The twin pillars of any good weekend break are alcohol and sightseeing in large quantities. Make the most of your time in Berlin by combining the two on a Bierbike tour of the German capital’s highlights.
The sheer number of tourist sites in Berlin can be overwhelming, especially if you are on a two-day stag-do where drinking takes precedence over sightseeing. Which is where the Bierbike comes in handy.
The concept is simple, efficient and genius – Vorsprung durch Technik, as they say in these parts.
It’s essentially a rectangular bar on wheels for up to fifteen people – six on each long side, two at the back and one “barman” pulling pints in the middle. The sober company rep sits at the front and steers, while there are a series of pedals along the sides for punters. The front bumper is simply a huge keg of beer, which is piped to a beer pump in the middle of the Bierbike.
We arrived a little early at Bierbike HQ on Wilhelmstrasse, in the former East Berlin, so had time to check out a local site, Topographie des Terrors. Here, a 200m section of the Berlin Wall that divided East and West Berlin has been left perfectly preserved. It’s more or less a free outdoor museum which depicts Nazi atrocities and tells of the history of the wall including stories of the people killed trying to climb over it.
After our history lesson, it was time to board our carriage, but before we could make a move we were given a few ground rules (don’t get drunk and don’t urinate off the bike being the two that stuck in the mind).
Our sober company driver had a bell above her, so her ringing it was our cue to start pedalling. It was quite hard work – especially from a standing start when stuck at traffic lights which suddenly changed to green. The traffic lights are an icon of East Berlin – the cool little man wearing a hat on the pedestrian crossing lights is known as Ampelmann, and he can only be seen in East Germany. Shops all over town sell Ampelmann memorabilia such as mugs, fridge magnets and t-shirts.
Soon the top attractions came thick and fast – first up was Checkpoint Charlie, the former crossing point from East Berlin into West Berlin. Nowadays, two American soldiers stand guard and charge €2 for a photo to be taken with them. The area was crammed with tourists as our Bierbike passed, most of whom were more interested in taking pictures of fifteen boozy Brits on a bike than a significant piece of 20th Century history.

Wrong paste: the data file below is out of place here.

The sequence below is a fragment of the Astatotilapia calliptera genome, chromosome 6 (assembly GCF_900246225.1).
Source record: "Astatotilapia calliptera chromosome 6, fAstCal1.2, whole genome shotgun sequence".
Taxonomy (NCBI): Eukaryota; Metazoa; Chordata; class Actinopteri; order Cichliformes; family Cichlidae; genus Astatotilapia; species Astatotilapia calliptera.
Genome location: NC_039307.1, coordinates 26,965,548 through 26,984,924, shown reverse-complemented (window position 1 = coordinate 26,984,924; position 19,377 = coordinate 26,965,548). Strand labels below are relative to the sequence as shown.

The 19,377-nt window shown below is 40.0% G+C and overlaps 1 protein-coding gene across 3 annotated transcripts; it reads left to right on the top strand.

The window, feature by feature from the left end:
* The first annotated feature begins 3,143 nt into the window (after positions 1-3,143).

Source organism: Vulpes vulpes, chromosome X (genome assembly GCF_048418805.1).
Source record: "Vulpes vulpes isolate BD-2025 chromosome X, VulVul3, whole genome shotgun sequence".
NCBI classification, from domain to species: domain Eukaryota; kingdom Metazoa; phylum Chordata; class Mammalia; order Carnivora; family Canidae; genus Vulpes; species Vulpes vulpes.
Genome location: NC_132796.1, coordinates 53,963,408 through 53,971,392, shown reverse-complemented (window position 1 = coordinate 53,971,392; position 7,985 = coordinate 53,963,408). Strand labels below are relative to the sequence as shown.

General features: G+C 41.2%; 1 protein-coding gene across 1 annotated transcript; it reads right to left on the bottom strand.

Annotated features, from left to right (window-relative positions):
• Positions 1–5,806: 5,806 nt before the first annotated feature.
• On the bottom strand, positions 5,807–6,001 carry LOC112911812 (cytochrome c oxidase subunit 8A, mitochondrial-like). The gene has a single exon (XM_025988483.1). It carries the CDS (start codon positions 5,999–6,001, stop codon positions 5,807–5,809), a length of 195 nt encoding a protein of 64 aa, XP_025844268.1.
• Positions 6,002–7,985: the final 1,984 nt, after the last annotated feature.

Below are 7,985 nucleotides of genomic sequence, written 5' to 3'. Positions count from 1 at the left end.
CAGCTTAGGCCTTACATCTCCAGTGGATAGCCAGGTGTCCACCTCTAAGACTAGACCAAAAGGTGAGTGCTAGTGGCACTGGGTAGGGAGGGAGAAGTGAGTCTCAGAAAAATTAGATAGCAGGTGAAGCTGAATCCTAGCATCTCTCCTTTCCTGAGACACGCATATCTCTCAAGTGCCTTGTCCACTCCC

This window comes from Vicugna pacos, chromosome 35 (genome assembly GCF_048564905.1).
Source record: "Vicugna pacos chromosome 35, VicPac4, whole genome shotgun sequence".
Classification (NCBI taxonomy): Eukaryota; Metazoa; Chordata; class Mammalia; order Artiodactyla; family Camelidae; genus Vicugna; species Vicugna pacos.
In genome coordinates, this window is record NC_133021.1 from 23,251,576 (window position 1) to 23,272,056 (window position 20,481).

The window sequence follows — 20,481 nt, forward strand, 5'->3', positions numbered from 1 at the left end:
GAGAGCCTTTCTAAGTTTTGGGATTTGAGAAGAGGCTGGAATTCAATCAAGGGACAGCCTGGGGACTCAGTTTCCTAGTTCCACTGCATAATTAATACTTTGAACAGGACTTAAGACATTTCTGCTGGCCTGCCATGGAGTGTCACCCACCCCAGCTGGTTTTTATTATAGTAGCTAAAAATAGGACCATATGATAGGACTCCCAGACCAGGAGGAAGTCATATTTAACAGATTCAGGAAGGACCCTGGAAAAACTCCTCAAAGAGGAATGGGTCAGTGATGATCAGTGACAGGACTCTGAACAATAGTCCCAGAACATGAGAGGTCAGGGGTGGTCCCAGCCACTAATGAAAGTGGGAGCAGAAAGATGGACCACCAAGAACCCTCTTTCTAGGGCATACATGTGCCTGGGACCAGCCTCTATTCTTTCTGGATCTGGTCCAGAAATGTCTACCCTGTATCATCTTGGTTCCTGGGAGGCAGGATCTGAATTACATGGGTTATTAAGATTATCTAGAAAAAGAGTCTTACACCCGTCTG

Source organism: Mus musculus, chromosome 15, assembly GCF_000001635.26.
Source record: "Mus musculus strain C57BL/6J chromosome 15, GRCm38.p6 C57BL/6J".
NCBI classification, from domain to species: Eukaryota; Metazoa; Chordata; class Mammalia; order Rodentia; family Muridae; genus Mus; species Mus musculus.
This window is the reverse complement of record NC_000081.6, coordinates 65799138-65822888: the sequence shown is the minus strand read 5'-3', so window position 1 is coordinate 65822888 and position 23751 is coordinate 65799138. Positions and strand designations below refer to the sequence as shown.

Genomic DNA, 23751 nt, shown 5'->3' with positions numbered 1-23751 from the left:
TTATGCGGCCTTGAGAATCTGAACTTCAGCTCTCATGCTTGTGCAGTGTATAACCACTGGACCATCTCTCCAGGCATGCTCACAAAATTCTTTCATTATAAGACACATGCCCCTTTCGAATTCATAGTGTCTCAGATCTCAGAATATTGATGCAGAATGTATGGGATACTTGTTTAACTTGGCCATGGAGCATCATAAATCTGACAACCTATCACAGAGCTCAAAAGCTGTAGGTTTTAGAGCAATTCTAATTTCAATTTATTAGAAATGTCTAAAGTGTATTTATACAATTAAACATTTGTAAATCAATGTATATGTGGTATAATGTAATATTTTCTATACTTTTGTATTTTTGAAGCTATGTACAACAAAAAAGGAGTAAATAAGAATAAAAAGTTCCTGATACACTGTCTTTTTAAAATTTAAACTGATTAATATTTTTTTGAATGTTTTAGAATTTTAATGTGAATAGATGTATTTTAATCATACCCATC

We then cycled/drank our way past celebrated Berlin landmarks Brandenburg Gate and the Reichstag, before having a solemn moment of reflection as we skirted the Holocaust Memorial.
By this stage the beer was flowing from our 20 litre keg and some of us were having difficulties with our co-ordination – remembering to pedal when the bell rings, while drinking, taking photos, holding on for dear life and singing is hard work.
The Bierbike has a sound system, so we hooked it up to the best man’s iPod – the soundtrack to our tour was like an indie disco as we sang our hearts out for England.
Central Berlin, or at least the parts we saw, is mercifully flat so we could cycle along at a leisurely pace, although there was one hairy moment when we had to ascend a humpback bridge over the River Spree, the ten of us with pedals cycling flat-out reminiscent of Team GB’s dominance in cycling at the Olympic Games.
Coming back down the hill and around a corner was scary, as we were flying at such a speed that if the Bierbike had have toppled over, surely half of us would have been crushed!
Roads like Ebertstrasse and Wilhelmstrasse are huge tree-lined boulevards which were fairly traffic-free as it was a Saturday, although it was inevitable that there would be some road rage as cars and tour buses were stuck behind us. Some were beeping their horns at us in frustration but most were doing it to get a wave out of us.
At one point a bus full of Japanese tourists overtook us near the Reichstag, waving at us and filming us as they went – we could well have been the highlight of their European tour.
But alas, our tour couldn’t go on forever, and our excellent driver took us back to the Bierbike depot all too quickly. In the space of two hours, we had had a good cardiovascular work-out, drank plenty of strong German beer and enjoyed a bit of culture.
Isn’t that what life’s all about?
If you fancy a trip on the Bierbike, you can hire it for €280 and then buy a keg of beer for a further €90. This works out at around €26 per person if there are fifteen of you. See www.bierbike-berlin.de for information.